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How much are you willing to spend?
"...choose motors that don't use spur gears. In a high-torque situation, it is very easy to break the teeth off the gears, and destroy the gearbox (which may or may not be easy to repair - or if so, may or may not be inexpensive!). ..."

Yes, I was worried about this. What are the typical specs for torque on gears?

"...it might be cheaper to purchase a linear actuator)....
I don't know what it is, but I'll look for one.

"...if you can find it, go for a gear motor that uses a worm gear to a spur gear (a windshield wiper motor or a window actuator motor from a car are low cost examples).
In fact, I thought of a spur gear and worm gear, but the teeth may break, and the shaft is raked back from the vertical so the worm gear on the chassis and the worm gear on the motor will not be in-line.

For my situation (which I am still working on), I ended up building a homebrew linear actuator mechanism using a 7.2 VDC cordless drill motor/gearbox with a piece of all-thread as my lead screw. A couple of nuts with a bolt JB-Welded to it form the travelling nut (if the JB-Weld breaks, then I'll try a real weld job instead). It should be a cheap (the drill I got at Goodwill for a couple of bucks; the rest I spent less than 10 bucks on) but powerful form of a linear actuator, as well as having much faster movement than a standard linear actuator (1-2 inches per second seems reasonably possible from my testing).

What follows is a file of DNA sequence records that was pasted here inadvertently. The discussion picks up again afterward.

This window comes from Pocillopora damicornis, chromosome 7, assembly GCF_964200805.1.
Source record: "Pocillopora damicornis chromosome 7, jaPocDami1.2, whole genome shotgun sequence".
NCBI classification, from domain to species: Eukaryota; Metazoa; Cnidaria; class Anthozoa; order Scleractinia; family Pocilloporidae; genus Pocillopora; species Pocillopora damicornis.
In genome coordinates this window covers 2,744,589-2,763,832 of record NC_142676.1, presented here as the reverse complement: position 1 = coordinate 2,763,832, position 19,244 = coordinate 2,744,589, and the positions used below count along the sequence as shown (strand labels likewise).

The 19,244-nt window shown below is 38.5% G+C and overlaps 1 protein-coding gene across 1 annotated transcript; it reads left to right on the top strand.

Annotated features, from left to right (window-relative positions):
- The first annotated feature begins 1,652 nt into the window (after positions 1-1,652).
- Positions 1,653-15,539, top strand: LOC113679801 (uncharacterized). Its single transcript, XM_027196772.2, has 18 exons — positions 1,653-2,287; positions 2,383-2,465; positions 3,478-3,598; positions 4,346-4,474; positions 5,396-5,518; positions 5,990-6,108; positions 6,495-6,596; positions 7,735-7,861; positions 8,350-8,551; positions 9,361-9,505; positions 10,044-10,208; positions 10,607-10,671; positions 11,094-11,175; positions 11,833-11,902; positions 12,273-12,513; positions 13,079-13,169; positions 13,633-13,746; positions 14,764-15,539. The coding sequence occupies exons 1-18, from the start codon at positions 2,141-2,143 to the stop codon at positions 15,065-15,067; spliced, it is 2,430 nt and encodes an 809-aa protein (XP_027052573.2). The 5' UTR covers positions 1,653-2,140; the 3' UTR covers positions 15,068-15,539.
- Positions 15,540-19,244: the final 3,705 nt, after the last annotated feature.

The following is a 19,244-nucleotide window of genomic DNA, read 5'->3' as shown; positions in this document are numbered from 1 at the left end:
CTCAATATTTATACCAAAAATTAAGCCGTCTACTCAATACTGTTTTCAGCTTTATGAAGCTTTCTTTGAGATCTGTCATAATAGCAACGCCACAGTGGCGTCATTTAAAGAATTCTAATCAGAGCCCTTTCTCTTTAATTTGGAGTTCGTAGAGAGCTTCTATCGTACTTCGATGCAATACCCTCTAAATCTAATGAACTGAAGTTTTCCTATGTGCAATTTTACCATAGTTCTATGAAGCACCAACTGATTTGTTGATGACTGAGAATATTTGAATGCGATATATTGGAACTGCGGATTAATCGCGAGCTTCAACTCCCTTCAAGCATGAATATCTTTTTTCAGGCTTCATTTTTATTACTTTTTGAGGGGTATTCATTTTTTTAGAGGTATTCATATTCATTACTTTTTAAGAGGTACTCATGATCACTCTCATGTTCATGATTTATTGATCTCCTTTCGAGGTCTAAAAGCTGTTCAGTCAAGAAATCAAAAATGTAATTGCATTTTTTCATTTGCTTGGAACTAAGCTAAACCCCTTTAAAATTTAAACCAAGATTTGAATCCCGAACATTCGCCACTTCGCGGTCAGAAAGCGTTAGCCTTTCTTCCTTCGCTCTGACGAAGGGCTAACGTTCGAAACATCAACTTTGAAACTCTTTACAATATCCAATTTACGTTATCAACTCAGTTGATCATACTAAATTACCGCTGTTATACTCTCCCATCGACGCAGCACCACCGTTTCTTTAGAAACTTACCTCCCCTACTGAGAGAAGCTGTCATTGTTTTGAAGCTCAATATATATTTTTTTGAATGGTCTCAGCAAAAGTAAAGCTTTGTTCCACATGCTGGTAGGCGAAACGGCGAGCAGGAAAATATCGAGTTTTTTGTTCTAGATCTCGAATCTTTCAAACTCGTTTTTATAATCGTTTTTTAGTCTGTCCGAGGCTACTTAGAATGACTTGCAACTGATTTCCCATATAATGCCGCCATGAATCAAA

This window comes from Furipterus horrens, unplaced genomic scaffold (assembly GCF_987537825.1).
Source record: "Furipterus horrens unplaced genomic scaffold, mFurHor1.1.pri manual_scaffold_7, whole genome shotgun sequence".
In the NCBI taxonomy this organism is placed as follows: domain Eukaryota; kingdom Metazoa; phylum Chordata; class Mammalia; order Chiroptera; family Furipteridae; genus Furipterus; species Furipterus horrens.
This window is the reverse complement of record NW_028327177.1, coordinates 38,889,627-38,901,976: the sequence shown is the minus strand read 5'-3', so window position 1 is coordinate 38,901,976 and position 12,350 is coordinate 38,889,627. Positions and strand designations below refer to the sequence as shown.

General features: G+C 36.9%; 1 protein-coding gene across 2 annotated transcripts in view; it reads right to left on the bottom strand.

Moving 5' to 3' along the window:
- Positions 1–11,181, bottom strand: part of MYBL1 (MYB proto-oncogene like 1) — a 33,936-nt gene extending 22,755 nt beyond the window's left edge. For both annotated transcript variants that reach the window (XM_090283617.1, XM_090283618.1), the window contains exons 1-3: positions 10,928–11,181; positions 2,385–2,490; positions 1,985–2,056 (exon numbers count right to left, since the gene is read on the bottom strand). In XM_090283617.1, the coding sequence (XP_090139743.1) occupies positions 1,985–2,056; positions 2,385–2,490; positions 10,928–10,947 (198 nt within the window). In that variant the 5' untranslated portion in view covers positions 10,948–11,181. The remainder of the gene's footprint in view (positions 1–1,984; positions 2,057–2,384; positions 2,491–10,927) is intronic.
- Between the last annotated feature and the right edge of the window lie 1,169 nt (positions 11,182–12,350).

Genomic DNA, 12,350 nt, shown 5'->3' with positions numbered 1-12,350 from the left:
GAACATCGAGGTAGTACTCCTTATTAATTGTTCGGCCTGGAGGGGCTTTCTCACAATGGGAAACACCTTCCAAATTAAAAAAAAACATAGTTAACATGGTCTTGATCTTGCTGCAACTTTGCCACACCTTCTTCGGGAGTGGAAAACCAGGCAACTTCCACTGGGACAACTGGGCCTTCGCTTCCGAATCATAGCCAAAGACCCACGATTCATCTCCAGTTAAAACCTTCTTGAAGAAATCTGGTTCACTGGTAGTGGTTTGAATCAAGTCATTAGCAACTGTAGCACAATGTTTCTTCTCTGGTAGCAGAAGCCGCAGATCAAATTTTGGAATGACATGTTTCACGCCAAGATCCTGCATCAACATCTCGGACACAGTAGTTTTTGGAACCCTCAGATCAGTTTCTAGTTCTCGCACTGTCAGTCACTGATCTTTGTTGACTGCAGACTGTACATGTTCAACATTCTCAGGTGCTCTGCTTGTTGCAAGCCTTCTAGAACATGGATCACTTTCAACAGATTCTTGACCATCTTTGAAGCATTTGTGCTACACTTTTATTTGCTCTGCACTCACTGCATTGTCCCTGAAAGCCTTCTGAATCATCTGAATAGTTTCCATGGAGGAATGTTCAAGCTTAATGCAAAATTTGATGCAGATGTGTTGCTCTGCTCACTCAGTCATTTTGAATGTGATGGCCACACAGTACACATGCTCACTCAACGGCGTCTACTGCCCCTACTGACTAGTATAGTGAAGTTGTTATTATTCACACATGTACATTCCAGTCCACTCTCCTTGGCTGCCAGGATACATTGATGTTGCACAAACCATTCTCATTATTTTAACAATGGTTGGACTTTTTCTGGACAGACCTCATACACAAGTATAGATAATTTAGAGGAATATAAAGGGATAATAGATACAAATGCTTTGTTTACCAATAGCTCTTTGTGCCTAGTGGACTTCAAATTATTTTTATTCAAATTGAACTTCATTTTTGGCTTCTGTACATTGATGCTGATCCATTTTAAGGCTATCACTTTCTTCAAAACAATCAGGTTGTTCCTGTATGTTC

I have such a drill motor and I have yet to check the gears, but again - how to mount them?
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Windshield wiper motors modified to act as a servo seems to be popular with stearing setups.
Some interesting videos. Seems like the motors are fast enough and have reasonable torque. How to mount them though?